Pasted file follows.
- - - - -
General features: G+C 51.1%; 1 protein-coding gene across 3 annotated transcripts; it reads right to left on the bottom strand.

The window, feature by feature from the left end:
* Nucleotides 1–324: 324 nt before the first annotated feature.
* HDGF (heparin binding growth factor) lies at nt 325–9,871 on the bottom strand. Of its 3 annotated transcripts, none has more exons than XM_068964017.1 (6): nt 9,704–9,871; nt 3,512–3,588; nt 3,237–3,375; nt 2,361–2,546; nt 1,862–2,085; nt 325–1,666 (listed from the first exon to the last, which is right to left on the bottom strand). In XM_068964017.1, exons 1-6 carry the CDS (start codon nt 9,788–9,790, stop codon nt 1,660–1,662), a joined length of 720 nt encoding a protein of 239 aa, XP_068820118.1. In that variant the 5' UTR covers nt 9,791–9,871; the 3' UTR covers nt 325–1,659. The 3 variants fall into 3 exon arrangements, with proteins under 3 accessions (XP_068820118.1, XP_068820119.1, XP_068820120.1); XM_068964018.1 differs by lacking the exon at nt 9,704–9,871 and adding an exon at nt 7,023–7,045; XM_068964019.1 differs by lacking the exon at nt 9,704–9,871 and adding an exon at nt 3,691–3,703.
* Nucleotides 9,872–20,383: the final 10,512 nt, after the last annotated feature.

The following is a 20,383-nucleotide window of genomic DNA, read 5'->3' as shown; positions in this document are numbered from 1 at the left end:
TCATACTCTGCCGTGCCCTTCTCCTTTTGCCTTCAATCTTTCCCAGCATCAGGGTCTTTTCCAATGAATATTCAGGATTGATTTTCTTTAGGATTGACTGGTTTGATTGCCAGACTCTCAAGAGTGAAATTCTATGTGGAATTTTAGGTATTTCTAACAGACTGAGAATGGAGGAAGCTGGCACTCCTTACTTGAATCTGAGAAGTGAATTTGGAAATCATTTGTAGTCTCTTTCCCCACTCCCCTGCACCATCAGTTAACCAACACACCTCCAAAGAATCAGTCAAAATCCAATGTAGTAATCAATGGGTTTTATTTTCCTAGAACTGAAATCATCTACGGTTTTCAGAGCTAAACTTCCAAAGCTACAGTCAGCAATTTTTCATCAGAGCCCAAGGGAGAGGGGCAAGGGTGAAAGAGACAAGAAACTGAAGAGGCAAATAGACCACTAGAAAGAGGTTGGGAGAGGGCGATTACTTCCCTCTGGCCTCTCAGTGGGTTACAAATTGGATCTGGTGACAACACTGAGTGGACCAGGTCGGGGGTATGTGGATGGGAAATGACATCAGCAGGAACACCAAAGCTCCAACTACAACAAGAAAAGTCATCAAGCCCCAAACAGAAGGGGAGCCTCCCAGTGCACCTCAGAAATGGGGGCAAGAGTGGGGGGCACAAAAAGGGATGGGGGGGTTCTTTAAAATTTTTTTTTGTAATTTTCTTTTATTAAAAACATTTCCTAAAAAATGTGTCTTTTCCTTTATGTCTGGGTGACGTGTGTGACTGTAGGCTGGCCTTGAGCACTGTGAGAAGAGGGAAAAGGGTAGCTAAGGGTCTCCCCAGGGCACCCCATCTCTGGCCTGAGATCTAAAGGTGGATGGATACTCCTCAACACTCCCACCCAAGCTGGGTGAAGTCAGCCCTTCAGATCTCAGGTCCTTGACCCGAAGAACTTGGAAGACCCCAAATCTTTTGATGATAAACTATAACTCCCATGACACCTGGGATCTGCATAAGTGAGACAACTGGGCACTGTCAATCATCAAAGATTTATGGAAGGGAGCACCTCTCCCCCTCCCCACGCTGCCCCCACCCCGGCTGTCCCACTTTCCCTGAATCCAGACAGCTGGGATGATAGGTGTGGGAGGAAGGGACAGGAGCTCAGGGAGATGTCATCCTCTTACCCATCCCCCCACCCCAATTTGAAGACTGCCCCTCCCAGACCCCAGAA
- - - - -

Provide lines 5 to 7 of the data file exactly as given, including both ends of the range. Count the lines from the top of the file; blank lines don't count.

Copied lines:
* Nucleotides 9,872–20,383: the final 10,512 nt, after the last annotated feature.

The following is a 20,383-nucleotide window of genomic DNA, read 5'->3' as shown; positions in this document are numbered from 1 at the left end:
TCATACTCTGCCGTGCCCTTCTCCTTTTGCCTTCAATCTTTCCCAGCATCAGGGTCTTTTCCAATGAATATTCAGGATTGATTTTCTTTAGGATTGACTGGTTTGATTGCCAGACTCTCAAGAGTGAAATTCTATGTGGAATTTTAGGTATTTCTAACAGACTGAGAATGGAGGAAGCTGGCACTCCTTACTTGAATCTGAGAAGTGAATTTGGAAATCATTTGTAGTCTCTTTCCCCACTCCCCTGCACCATCAGTTAACCAACACACCTCCAAAGAATCAGTCAAAATCCAATGTAGTAATCAATGGGTTTTATTTTCCTAGAACTGAAATCATCTACGGTTTTCAGAGCTAAACTTCCAAAGCTACAGTCAGCAATTTTTCATCAGAGCCCAAGGGAGAGGGGCAAGGGTGAAAGAGACAAGAAACTGAAGAGGCAAATAGACCACTAGAAAGAGGTTGGGAGAGGGCGATTACTTCCCTCTGGCCTCTCAGTGGGTTACAAATTGGATCTGGTGACAACACTGAGTGGACCAGGTCGGGGGTATGTGGATGGGAAATGACATCAGCAGGAACACCAAAGCTCCAACTACAACAAGAAAAGTCATCAAGCCCCAAACAGAAGGGGAGCCTCCCAGTGCACCTCAGAAATGGGGGCAAGAGTGGGGGGCACAAAAAGGGATGGGGGGGTTCTTTAAAATTTTTTTTTGTAATTTTCTTTTATTAAAAACATTTCCTAAAAAATGTGTCTTTTCCTTTATGTCTGGGTGACGTGTGTGACTGTAGGCTGGCCTTGAGCACTGTGAGAAGAGGGAAAAGGGTAGCTAAGGGTCTCCCCAGGGCACCCCATCTCTGGCCTGAGATCTAAAGGTGGATGGATACTCCTCAACACTCCCACCCAAGCTGGGTGAAGTCAGCCCTTCAGATCTCAGGTCCTTGACCCGAAGAACTTGGAAGACCCCAAATCTTTTGATGATAAACTATAACTCCCATGACACCTGGGATCTGCATAAGTGAGACAACTGGGCACTGTCAATCATCAAAGATTTATGGAAGGGAGCACCTCTCCCCCTCCCCACGCTGCCCCCACCCCGGCTGTCCCACTTTCCCTGAATCCAGACAGCTGGGATGATAGGTGTGGGAGGAAGGGACAGGAGCTCAGGGAGATGTCATCCTCTTACCCATCCCCCCACCCCAATTTGAAGACTGCCCCTCCCAGACCCCAGAA